Australia/Israel & Jewish Affairs Council

AfD and the Jewish community

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Shmuel Levin

The big news of Germany's recent election is the rise of Alternative für Deutschland (AfD) with 12.6% of the vote. AfD is regularly described as far-right and has campaigned strongly on an anti-immigrant and anti-Islam platform. Despite some overtures by AfD leaders towards the Jewish community, Jewish community leaders both inside and outside of the country have sounded the alarm.

A statement from Dr Josef Schuster, president of the Central Council of Jews in Germany, said: "Unfortunately, our worst fears have come true: a party that tolerates far-right views in its ranks and incites hate against minorities in our country is today not only in almost all state parliaments but also represented in the Bundestag." Schuster also called on other German political parties to dissociate themselves from AfD.

Similarly, the European Jewish Congress has urged the other German political parties to "ensure that the AfD has no representation in the coming governing coalition". These sentiments were also echoed by Ronald Lauder, president of the New York-based World Jewish Congress. Lauder stated that "It is abhorrent that the AfD party, a disgraceful reactionary movement which recalls the worst of Germany's past and should be outlawed, now has the ability within the German parliament to promote its vile platform."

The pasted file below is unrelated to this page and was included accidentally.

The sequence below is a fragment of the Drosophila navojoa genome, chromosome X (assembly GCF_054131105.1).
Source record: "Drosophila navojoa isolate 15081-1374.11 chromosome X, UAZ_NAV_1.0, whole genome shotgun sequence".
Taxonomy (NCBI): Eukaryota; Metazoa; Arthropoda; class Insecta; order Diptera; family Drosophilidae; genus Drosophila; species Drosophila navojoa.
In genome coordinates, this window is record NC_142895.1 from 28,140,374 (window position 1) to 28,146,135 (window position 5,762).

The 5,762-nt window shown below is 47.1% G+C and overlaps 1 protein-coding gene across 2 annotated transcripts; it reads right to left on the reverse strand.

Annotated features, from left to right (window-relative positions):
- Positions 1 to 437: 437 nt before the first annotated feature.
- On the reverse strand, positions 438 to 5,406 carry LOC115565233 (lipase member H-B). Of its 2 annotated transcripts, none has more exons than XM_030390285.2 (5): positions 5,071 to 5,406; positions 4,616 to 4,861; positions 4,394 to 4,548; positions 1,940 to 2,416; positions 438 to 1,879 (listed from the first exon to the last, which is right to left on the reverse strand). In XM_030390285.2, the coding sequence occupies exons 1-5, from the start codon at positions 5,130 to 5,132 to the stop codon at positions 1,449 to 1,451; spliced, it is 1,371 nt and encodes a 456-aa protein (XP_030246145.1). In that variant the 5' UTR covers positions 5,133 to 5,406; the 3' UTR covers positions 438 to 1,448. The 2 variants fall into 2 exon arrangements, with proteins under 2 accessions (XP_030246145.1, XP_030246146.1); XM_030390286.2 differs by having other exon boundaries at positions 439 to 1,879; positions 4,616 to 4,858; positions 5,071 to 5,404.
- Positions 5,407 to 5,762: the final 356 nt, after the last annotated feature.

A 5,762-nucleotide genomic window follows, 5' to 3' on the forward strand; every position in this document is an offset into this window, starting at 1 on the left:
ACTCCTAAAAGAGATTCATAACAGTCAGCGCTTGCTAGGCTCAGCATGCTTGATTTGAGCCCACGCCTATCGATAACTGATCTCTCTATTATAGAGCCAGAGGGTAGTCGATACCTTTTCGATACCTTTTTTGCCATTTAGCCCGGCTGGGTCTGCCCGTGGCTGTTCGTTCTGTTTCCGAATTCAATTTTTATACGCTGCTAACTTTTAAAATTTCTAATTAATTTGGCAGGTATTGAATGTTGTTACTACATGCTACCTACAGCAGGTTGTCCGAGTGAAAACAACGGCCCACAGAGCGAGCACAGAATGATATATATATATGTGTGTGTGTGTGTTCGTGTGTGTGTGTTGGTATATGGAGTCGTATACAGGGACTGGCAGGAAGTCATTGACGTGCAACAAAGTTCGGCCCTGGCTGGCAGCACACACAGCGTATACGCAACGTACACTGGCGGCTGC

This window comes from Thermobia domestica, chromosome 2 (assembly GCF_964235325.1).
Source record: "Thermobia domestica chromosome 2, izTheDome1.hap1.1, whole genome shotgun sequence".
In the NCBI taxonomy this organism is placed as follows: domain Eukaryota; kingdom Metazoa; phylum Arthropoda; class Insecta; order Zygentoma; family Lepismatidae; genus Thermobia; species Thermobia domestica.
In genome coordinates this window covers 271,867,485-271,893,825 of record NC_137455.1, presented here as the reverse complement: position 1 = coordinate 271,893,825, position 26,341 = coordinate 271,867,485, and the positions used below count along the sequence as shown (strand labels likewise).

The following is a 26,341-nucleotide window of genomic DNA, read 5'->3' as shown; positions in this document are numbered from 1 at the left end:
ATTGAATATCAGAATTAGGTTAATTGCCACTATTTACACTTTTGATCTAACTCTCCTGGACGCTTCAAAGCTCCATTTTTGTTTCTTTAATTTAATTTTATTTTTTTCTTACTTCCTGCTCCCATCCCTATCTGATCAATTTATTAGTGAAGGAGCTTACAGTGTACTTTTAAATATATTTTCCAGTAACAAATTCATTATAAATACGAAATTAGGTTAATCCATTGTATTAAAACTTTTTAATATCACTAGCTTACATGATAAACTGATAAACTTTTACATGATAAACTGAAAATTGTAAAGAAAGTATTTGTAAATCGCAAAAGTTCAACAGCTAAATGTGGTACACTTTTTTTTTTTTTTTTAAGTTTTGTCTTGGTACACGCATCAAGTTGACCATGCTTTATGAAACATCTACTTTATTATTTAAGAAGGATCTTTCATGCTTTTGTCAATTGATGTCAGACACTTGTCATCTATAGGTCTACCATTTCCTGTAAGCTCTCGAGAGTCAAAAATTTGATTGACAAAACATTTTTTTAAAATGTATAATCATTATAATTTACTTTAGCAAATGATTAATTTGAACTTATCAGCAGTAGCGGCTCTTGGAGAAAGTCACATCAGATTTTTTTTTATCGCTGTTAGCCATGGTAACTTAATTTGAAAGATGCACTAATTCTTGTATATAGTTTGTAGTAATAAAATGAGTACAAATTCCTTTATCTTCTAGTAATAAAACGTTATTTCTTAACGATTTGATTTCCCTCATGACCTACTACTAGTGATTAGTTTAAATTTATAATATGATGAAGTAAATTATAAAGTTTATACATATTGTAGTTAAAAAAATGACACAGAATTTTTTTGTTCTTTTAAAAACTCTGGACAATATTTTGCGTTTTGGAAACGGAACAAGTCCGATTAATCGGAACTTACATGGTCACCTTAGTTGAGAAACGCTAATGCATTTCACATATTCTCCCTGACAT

The AfD's history of antisemitism

The Jewish community can point to some solid reasons for their concern over AfD.

In 2016, a state-level AfD member of parliament played down the Holocaust as a "certain shameful deed" and suggested that Holocaust denial in Germany was legitimate. In response, 12 AfD representatives resigned from the party after they failed to get a two-thirds majority to force his resignation.

Additionally, Dirk Hoffmann, a former AfD executive, once wrote an article alleging that Zyklon B, the gas used by Nazis to murder Jews in mass-extermination camps, was used to protect lives and that not a single Jew was killed by it. Hoffman subsequently resigned voluntarily to prevent harm to the party.

Another AfD executive equated Israel's actions to the Holocaust and was subsequently elected to the state parliament of Saxony-Anhalt. As Jan Riebe of the counter-extremism foundation the Amadeu Antonio Foundation argued at the time: "Sometimes the party takes a clear stance when anti-Semitism arises from within, but the AfD often does not say anything. The AfD has not taken a clear stance against anti-Semitism". Unlike other major political parties in Germany, the AfD's manifesto also makes no mention of fighting anti-Semitism or supporting Israel.

According to Riebe, "familiar anti-Semitic stereotypes can repeatedly be found within the AfD". For example, "it is also popular within the AfD to blame Jews, in general or as individuals, for migration to Europe - i.e., the refugees who come to Europe. It is said that this is a Jewish plan." Concerningly, a leaked AfD strategy document also states that AfD members "should not shy away from diligently planned provocations".